Baby Faith Lovemore death: NHS 'failed to spot' danger

Julia Lovemore
Image caption Julia Lovemore was detained under the Mental Health Act

Health workers failed to spot risks posed by a mother who stuffed pages of the bible into her six-week old daughter's mouth before killing her.

Julia Lovemore, who had "religious delusions" and bipolar affective disorder, smothered her daughter, Faith, in 2009.

A report found Cambridgeshire and Peterborough NHS Trust failed to recognise the threat posed by Lovemore.

The trust said it was "critical" it learned from the experience.

Lovemore, 41, was detained indefinitely under the mental health act in 2010 after admitting manslaughter on the grounds of diminished responsibility at Cambridge Crown Court.

'Take the devil'

The trial heard two health workers were at Lovemore's home in The Rowans, Milton, near Cambridge, on the day Faith died.

A health visitor and a psychiatric nurse had been concerned about the behaviour of Lovemore's husband, David.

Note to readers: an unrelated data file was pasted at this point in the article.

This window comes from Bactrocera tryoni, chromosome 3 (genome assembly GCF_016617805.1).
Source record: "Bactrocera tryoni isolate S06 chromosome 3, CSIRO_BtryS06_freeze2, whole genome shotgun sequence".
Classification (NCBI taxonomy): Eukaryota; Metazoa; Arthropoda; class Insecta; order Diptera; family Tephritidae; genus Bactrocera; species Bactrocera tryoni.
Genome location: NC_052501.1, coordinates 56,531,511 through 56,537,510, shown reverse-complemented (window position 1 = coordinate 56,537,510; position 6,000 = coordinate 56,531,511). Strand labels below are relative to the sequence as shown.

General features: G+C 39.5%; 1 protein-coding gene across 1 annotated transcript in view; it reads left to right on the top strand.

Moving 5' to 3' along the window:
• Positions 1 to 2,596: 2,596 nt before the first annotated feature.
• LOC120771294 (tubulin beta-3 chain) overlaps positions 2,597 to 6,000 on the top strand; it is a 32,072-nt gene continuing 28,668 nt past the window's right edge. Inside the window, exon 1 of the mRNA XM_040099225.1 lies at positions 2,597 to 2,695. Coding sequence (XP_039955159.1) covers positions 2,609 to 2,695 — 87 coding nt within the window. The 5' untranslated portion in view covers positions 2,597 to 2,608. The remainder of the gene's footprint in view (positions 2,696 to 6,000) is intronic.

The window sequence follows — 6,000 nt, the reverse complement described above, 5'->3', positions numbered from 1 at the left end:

When they arrived at the house they found him praying loudly and shouting for God to "take the devil out of Julia".

He refused to answer questions and they left to consult experts. Later that day, Mr Lovemore turned up at his GP's surgery carrying Faith's lifeless body.

The newly published report was commissioned by NHS East of England Strategic Health Authority.

It concluded confusion over Lovemore's "religious delusions" had distracted from the need to protect Faith and her sister, who was unharmed.

"There was a failure to collectively recognise the extent to which this family were a risk to their children once they were mentally unwell, and to act more assertively to address their non-compliance with medication," the report said.

Dr Chess Denman, medical director, said the trust has acted on recommendations made by the serious case review and an internal investigation.

"We are now implementing a robust action plan in response to the external inquiry's findings including reviewing our risk assessment process and further increasing our focus on quality and safety," he said.

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